Oil as an economic indicator.
The $WTI and US$ have been in an inverse relationship since 2001. In my experience this was due to Momentum Investor algorithms which were following the ‘Dr. Copper’ concept that traders had deployed for years. Namely, copper price trends were used in a simplistic ‘quick&dirty’ method of tracking economic activity and predicting stock markets. This changed in the current economy with copper prices falling in the face of continued economic expansion and rising equity markets.
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The metal went ‘from Ph.D to deadbeat’
Oil in similar fashion became tied to economic activity and recessions roughly beginning in 2001. As recently as February 2016, Momentum Investors were fearful of an imminent financial collapse when $WTI dropped well below $30 BBL on US$ strength-see Trade Weighted US$ Index Major Currencies vs. $WTI Daily. Lately, a divergence has emerged.
Since early Oct 2016, $WTI and US$ have both been rising. Certainly not only has the recession forecasted Feb 2016 not transpired, but economic activity has continued unabated in the face of high levels of pessimism. The US just reported record oil consumption with record number of vehicle miles. China continues to set record consumption and importation in an uninterrupted up-trend the past 4yrs.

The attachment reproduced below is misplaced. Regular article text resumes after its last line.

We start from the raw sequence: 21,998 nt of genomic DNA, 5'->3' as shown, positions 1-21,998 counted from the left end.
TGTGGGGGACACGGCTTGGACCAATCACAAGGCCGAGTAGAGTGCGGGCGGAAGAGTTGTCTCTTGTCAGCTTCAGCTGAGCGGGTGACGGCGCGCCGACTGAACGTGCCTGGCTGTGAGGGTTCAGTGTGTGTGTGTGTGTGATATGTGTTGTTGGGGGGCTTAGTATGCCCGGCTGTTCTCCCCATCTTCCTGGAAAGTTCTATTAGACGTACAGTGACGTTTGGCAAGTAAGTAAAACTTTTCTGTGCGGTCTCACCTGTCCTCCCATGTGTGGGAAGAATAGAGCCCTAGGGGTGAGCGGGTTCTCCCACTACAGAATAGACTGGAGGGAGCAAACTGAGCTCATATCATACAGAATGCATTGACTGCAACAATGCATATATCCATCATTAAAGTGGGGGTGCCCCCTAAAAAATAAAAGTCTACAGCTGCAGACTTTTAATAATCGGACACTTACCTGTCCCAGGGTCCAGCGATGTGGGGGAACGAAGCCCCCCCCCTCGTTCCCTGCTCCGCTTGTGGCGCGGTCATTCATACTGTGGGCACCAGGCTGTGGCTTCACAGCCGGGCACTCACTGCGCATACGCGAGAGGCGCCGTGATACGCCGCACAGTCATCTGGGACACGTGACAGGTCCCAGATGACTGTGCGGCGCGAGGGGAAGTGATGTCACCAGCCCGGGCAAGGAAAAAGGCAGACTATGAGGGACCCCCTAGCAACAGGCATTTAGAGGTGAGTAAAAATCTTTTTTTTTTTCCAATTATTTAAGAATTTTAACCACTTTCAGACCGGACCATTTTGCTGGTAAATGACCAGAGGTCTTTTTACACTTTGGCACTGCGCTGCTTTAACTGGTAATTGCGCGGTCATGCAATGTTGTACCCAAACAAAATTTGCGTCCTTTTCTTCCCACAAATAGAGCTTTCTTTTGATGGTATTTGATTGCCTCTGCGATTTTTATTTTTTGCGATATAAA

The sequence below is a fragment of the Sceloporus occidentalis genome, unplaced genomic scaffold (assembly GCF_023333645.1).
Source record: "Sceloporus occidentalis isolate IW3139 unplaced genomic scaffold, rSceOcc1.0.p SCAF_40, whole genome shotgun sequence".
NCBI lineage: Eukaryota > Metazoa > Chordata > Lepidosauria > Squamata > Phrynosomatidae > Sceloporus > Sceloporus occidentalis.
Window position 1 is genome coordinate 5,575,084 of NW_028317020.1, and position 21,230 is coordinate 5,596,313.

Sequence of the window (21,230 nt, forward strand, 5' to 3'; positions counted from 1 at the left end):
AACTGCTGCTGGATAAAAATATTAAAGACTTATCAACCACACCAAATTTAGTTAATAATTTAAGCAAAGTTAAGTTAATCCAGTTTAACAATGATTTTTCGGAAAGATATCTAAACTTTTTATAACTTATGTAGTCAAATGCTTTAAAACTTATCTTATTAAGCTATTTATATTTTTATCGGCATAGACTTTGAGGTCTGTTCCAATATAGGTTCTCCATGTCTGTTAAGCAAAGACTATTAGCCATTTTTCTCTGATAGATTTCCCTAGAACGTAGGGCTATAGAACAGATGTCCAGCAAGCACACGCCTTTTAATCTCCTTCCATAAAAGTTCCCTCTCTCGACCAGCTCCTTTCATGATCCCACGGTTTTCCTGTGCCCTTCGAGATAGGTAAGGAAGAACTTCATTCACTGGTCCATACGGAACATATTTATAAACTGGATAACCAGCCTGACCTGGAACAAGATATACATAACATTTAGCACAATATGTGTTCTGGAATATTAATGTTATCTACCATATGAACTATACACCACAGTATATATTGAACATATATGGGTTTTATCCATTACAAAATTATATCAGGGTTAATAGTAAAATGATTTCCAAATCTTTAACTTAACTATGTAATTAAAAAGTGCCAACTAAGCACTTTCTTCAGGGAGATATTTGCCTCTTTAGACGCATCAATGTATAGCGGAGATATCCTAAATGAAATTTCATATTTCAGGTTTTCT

Oil prices appear to be losing the ‘quick&dirty’ analysis ‘Dr. Copper’ as economic activity continues its expansion. Oil prices which have a long history to being inversely related to the US$-see Trade Weighted US$ Index Major Currency vs. $WTI Crude Price monthly, may also be showing some independence from the US$.
There are multiple global trends at the moment which explain this divergence. The US$ strength 2014-2016 can be tied to US withdrawal as a global supporter of Democracy which has caused capital to pool in Western countries, especially real estate, where protections for property rights remain intact. While this has resulted in currency shifts which have impacted global trade somewhat, global economic activity continues to expand which is accompanied by greater demand for fossil fuels.
We have had many periods when investors performed ‘quick&dirty’ analysis using prices of single data series as a basis. Most recently, falling prices in oil have been interpreted as falling demand or excess supply. Few have made the connection to US$ in which oil has been priced. The evidence, even though incomplete, heavily leans towards investors being too simple in their use of oil prices as an economic indicator.
- Oil prices, like copper, has been misinterpreted by investors.
- The global economy is not slowing, but continues to expand.
- Oil is not in an ‘glut’, because producers continue to produce to meet economic demand.
- The current divergence in the US$ vs, $WTI may be signaling a change in market psychology that a recession is not imminent.
- Only time will tell, but we could be on the cusp of market pessimism lifting and finally accepting we are in and have been in a global recovery since 2009.